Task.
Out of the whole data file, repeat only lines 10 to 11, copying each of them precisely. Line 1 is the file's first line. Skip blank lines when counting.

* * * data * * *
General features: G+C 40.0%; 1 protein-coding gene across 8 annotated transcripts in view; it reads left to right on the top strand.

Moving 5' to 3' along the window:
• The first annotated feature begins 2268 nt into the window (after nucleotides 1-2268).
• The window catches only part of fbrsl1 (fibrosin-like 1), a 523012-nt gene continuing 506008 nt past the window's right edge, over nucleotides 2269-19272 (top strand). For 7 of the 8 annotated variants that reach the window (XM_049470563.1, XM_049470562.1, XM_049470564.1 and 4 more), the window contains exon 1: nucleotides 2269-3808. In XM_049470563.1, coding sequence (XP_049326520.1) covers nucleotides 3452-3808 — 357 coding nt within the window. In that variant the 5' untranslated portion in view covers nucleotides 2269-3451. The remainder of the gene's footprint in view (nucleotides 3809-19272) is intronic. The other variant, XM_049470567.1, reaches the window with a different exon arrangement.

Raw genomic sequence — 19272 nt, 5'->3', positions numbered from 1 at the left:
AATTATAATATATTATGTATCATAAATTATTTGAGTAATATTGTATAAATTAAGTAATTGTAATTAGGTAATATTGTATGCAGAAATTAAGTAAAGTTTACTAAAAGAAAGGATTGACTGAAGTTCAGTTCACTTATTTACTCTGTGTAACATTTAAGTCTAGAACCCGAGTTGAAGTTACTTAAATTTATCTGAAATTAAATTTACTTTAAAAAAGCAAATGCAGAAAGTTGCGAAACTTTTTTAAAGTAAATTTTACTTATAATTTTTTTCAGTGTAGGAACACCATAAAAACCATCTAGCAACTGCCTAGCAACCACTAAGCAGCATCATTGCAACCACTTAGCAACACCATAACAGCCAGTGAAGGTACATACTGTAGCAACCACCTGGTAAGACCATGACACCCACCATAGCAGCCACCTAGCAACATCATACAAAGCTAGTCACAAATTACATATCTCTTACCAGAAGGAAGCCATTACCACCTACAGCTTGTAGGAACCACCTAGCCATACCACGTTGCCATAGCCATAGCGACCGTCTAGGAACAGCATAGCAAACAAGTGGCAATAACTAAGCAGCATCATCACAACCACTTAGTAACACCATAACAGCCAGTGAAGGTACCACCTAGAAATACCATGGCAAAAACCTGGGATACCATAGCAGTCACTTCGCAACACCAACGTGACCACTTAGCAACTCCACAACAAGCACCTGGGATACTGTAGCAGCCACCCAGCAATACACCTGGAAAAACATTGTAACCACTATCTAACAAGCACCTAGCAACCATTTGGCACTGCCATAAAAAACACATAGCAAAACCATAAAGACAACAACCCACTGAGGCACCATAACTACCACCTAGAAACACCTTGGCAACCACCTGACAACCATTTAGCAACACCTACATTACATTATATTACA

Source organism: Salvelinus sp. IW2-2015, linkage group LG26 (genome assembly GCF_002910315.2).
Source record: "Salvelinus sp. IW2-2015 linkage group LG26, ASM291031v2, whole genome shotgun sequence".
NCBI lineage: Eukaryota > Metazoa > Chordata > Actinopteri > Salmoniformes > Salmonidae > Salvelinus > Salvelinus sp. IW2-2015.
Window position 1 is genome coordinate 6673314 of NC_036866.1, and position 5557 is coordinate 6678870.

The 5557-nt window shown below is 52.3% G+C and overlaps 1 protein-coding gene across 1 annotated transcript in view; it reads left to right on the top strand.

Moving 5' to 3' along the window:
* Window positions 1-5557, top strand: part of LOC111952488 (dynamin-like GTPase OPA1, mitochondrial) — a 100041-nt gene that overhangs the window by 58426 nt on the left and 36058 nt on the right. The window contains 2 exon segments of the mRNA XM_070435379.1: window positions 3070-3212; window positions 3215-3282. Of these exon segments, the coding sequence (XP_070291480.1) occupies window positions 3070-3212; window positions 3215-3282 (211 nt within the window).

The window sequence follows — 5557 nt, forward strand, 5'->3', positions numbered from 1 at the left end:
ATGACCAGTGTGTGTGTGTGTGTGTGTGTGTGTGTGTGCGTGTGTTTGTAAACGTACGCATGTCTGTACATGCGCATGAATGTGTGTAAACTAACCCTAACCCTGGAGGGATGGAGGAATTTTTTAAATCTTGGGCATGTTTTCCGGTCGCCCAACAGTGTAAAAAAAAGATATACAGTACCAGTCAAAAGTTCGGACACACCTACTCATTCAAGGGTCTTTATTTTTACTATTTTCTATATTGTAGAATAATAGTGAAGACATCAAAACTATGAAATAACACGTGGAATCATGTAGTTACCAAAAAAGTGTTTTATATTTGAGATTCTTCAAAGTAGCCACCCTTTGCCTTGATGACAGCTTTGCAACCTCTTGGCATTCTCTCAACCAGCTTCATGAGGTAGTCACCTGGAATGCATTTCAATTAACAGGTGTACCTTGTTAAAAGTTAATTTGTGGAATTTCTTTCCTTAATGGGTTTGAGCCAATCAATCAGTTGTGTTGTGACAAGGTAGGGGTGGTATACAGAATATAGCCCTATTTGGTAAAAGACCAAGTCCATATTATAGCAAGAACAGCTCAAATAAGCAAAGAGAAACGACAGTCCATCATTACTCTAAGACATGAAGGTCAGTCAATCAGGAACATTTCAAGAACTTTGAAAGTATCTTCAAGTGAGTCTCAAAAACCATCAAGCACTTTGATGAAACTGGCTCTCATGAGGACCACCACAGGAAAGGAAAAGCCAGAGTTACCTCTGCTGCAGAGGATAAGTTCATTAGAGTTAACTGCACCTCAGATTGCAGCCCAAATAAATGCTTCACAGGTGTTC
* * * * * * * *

Window position 1 is genome coordinate 6673314 of NC_036866.1, and position 5557 is coordinate 6678870.

The 5557-nt window shown below is 52.3% G+C and overlaps 1 protein-coding gene across 1 annotated transcript in view; it reads left to right on the top strand.